Review Summary: Time marches on.
A Rush concert is very much like witnessing a phenomenon that rarely ever happens. Here are 3 battle-hardened progressive rock vets who go out on stage and play for 3 hours every night to arenas whose attendances on average range from nearly sold-out to completely sold-out, with an intermission between halves to let the audience take in what they just saw in the first half and prepare for the second part of it. Usually the second part of the show is far more immense and has some of their more intellectually challenging material, which almost always makes for a more spectacular stage show- lasers, pyros, strobe lighting and what have you. But the show as a whole is just a mesmerizing spectacle from start to finish. Just as much of a spectacular experience as the special effects is the musicians themselves. You have Geddy who is a pure musical acrobat- singing, playing bass and playing two types of synthesizers (one which he controls with his feet), Alex who just casually rips thousands of notes off his fretboard with such precision, and Neil, who always looks like he's doing intense paperwork with how complex his drum work is. Given that this is only three people we are talking about, it's a wonder that any of this sounds as good as it does live. And this spectacle thankfully has carried over to what sadly looks to their final tour: the R40 tour, celebrating 40 years of touring with mean machine Neil Peart. But at the same time, if this indeed their last tour, they've chosen one hell of a note to go out on. I went to see two shows on this tour in the summer- one in Calgary and one in Vancouver, and both left me in pure amazement at how a band as old as them could still have so much energy and perform with so much gusto. And thankfully, this energy is captured in their latest concert video and live album, named after the tour.
As enjoyable as The Clockwork Angels Tour
was, it suffered from a number of technical flaws- namely an audio mix where Neil was almost inaudible at times, machine gun editing (seriously... this trend needs to end) and way too many crowd shots. The CD release was more enjoyable, but you'd think the visual counterpart would be properly mixed too. I'm happy to report that no such technical issues take place on this release- the camera shots last long enough with little to no constant switching, and in addition, there's some really stunning camera shots to be seen here too. In fact, a number of shots move across the stage from way up in the upper bowl down to the lower- something that is practically rare in concert movies nowadays. There are crowd shots, but they're thankfully kept to a minimum too. The colours are also well done, whereas The Clockwork Angels Tour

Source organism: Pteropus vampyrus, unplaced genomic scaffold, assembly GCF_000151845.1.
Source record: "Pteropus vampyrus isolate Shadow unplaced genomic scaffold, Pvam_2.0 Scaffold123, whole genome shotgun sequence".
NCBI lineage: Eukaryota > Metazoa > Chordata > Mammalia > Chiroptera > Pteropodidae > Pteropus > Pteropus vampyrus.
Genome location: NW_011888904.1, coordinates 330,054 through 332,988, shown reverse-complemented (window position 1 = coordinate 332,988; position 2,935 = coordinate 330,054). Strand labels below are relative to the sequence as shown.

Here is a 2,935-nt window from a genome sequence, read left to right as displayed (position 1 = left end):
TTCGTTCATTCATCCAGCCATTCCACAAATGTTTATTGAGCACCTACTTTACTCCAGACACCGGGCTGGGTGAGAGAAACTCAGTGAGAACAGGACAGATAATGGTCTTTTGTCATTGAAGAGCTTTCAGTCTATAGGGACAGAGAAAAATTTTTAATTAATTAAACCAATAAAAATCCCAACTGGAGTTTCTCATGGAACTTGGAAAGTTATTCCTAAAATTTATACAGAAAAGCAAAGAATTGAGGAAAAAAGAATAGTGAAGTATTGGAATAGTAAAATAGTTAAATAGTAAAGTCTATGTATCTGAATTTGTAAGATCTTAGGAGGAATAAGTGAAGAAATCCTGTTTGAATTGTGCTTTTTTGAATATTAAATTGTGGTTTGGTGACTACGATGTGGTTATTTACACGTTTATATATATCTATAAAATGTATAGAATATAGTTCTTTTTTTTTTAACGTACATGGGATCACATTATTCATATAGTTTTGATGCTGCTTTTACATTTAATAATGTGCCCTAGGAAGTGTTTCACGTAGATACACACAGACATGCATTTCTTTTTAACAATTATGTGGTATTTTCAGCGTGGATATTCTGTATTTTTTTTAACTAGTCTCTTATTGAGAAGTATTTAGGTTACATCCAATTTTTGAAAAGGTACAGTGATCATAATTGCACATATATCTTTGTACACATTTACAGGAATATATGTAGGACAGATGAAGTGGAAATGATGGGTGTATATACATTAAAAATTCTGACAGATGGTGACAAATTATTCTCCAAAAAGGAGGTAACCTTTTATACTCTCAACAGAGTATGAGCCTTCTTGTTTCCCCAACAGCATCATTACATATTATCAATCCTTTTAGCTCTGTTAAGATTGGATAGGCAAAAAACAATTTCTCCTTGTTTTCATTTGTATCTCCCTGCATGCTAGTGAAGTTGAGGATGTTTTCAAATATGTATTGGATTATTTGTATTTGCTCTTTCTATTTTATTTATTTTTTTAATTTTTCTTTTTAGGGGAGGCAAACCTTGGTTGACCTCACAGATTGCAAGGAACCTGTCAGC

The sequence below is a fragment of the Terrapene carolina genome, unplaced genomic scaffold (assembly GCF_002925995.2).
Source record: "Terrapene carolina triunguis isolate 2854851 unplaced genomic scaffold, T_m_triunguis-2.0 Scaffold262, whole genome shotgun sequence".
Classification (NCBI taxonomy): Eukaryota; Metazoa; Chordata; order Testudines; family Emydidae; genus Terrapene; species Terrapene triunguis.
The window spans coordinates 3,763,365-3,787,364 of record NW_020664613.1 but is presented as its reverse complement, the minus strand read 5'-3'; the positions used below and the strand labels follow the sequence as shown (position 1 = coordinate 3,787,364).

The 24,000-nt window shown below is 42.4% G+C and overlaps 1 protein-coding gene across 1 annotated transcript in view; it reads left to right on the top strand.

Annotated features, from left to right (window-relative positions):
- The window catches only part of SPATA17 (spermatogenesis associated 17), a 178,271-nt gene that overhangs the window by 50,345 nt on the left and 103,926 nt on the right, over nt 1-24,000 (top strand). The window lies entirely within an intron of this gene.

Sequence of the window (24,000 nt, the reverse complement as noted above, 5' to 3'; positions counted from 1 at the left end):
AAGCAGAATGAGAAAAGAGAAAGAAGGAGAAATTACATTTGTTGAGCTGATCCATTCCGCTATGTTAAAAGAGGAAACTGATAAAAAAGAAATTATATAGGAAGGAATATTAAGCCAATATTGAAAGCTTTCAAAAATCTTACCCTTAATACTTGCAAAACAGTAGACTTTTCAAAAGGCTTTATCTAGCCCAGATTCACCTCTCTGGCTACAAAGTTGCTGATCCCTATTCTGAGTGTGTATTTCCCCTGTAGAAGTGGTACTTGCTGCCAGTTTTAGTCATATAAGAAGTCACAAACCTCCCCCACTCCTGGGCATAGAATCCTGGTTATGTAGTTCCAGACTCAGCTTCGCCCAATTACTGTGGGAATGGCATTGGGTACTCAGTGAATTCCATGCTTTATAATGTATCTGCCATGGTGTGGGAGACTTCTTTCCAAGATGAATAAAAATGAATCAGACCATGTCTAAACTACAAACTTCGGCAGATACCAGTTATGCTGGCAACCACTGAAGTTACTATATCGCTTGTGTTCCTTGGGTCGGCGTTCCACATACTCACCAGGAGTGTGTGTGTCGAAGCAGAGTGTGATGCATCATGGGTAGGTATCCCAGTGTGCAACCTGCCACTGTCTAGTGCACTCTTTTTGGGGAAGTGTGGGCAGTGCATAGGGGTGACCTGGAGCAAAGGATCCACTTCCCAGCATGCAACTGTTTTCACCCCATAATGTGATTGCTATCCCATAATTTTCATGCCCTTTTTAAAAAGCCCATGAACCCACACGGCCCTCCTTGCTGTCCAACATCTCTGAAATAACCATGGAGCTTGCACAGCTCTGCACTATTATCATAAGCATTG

suffered from an overheated contrast, making reds seem almost artificial at times. Thankfully no such problems are to be detected here. Additionally, the audio mixes are all stunning and really must be played at maximum volume. There are a few volume dips here and there in the DTS HD track which do sort of detract from the experience at times, but they're thankfully far and in between. As far as performance goes, this is also one of their most stunning performances yet.
So Geddy Lee indeed has suffered from his voice showing some wear, but to be fair, it happens to every singer, and it's un-ignorable here. But the sheer energy he has on stage more than makes up for it. He looks well, and looks as if he's really enjoying what he's doing. He's his usual hyper self on stage, running and bouncing around and just generally having a grand old time. Additionally, he can still hit some really great high notes here and there, and his most impressive performance is during "Xanadu" with his double neck bass and guitar combo- though I am a tad biased, because said song was the absolute standout of both times I saw them live on this tour. It's also worth noting that Alex Lifeson was diagnosed with arthritis and Neil suffers from chronic tendinitis, and if their performances on this tour are any indication, you wouldn't be able to tell. Neil performs multiple monstrous drum solos, the most amazing of which happens during "Cygnus X-1". The guy is just an absolute beast, and just hammers the fuck out of those drums with tons of feel and power. Alex's guitar playing is, as always, more proof that he doesn't deserve to just be reduced to by most people as "the other guy in Rush". His solo during "YYZ" here is among one of his best performances yet! Setlist-wise, R40 is definitely one of their best concerts yet. The show starts at the Clockwork Angels
era and goes back to their self titled debut album, which also makes for an amazing encore with classics that haven't been performed in many years like "Lakeside Park" and "What You're doing". We even get the rarely-performed "Jacob's Ladder" and "Cygnus X-1", and almost all of "2112". The show even mirrors this with the set-up guys dressed in construction garb and replacing Geddy and Alex's stage equipment- in example, it begins with the most recent popcorn maker and brain in a jar, then goes back to stacks of amps, and even just amps on a chair. It was magical to see live, and thankfully the magic is recaptured on the blu-ray.
There's nothing Rush can't do, and as always, their live albums are sheer and utter proof of this. R40 Live
is proof that there's still plenty left in the tank for these legendary Canadians, yet if they're going out from touring in the future, then they've chosen a fucking awesome note to go out on. R40 Live
is a stunning look at the band's 41 year career with a setlist that spans all eras of Rush's amazing catalogue, a defiantly youthful performance, and a sense of urgency and energy that cannot be found in a lot of newer bands of today.